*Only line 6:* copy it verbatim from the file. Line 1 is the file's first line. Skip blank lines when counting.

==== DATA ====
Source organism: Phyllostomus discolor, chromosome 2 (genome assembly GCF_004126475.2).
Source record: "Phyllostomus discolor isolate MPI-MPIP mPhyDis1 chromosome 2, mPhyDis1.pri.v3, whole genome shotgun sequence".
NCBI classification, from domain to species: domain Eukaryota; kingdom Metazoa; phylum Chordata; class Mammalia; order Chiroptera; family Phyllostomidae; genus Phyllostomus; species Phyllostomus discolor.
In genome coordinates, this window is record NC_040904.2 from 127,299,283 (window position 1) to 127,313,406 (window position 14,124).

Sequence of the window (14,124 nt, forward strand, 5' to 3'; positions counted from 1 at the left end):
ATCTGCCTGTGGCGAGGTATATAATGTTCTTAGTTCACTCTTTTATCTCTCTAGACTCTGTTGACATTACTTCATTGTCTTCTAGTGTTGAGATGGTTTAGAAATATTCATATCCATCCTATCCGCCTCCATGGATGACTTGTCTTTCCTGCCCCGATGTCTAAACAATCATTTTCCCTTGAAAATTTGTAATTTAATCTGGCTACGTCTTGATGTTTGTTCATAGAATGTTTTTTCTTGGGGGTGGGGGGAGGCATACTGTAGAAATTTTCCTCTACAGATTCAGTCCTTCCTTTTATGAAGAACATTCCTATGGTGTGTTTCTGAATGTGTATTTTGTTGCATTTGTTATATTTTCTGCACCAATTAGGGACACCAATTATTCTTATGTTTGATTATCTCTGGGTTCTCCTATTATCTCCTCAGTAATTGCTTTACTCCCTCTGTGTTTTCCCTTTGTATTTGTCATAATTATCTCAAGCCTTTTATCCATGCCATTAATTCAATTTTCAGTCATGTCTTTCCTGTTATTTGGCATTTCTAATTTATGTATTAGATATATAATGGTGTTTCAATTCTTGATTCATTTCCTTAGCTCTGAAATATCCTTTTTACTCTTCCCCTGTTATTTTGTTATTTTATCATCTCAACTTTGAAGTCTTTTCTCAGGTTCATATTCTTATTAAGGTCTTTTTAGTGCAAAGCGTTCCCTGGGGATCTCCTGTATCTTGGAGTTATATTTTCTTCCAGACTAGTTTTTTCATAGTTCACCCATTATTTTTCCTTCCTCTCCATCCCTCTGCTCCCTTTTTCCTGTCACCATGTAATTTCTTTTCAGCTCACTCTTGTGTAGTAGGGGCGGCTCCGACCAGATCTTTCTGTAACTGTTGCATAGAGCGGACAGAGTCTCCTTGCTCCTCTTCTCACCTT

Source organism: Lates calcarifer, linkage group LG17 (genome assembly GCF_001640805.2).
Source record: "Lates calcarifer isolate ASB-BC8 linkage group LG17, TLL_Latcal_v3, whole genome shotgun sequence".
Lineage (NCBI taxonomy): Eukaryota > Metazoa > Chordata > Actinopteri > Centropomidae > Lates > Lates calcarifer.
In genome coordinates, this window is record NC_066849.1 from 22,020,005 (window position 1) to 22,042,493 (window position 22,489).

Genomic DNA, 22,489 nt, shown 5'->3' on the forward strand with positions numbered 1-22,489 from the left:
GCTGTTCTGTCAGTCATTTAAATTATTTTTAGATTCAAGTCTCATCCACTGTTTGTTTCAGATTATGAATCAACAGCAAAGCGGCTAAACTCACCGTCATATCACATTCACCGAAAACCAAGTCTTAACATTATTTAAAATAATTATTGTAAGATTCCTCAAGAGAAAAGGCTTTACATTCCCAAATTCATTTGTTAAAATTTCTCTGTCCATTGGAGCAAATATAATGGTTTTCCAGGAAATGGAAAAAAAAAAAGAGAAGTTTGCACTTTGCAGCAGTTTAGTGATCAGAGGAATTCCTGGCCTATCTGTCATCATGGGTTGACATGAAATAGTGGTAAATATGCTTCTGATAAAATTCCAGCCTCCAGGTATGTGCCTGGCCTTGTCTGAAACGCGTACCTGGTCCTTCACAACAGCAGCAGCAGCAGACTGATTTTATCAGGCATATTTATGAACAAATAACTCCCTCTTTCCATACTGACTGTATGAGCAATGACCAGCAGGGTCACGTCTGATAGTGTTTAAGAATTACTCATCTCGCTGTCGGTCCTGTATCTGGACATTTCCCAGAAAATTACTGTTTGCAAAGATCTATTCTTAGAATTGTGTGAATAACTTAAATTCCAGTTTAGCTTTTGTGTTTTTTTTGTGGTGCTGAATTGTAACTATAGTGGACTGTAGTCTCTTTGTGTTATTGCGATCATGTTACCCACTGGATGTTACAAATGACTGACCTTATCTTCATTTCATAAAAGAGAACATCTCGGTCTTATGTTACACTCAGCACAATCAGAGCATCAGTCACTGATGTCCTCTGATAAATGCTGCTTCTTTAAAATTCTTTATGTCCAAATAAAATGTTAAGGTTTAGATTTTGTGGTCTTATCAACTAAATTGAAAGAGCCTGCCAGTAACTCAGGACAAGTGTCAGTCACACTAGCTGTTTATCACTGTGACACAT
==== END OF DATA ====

ATCTGCCTGTGGCGAGGTATATAATGTTCTTAGTTCACTCTTTTATCTCTCTAGACTCTGTTGACATTACTTCATTGTCTTCTAGTGTTGAGATGGTTTAGAAATATTCATATCCATCCTATCCGCCTCCATGGATGACTTGTCTTTCCTGCCCCGATGTCTAAACAATCATTTTCCCTTGAAAATTTGTAATTTAATCTGGCTACGTCTTGATGTTTGTTCATAGAATGTTTTTTCTTGGGGGTGGGGGGAGGCATACTGTAGAAATTTTCCTCTACAGATTCAGTCCTTCCTTTTATGAAGAACATTCCTATGGTGTGTTTCTGAATGTGTATTTTGTTGCATTTGTTATATTTTCTGCACCAATTAGGGACACCAATTATTCTTATGTTTGATTATCTCTGGGTTCTCCTATTATCTCCTCAGTAATTGCTTTACTCCCTCTGTGTTTTCCCTTTGTATTTGTCATAATTATCTCAAGCCTTTTATCCATGCCATTAATTCAATTTTCAGTCATGTCTTTCCTGTTATTTGGCATTTCTAATTTATGTATTAGATATATAATGGTGTTTCAATTCTTGATTCATTTCCTTAGCTCTGAAATATCCTTTTTACTCTTCCCCTGTTATTTTGTTATTTTATCATCTCAACTTTGAAGTCTTTTCTCAGGTTCATATTCTTATTAAGGTCTTTTTAGTGCAAAGCGTTCCCTGGGGATCTCCTGTATCTTGGAGTTATATTTTCTTCCAGACTAGTTTTTTCATAGTTCACCCATTATTTTTCCTTCCTCTCCATCCCTCTGCTCCCTTTTTCCTGTCACCATGTAATTTCTTTTCAGCTCACTCTTGTGTAGTAGGGGCGGCTCCGACCAGATCTTTCTGTAACTGTTGCATAGAGCGGACAGAGTCTCCTTGCTCCTCTTCTCACCTT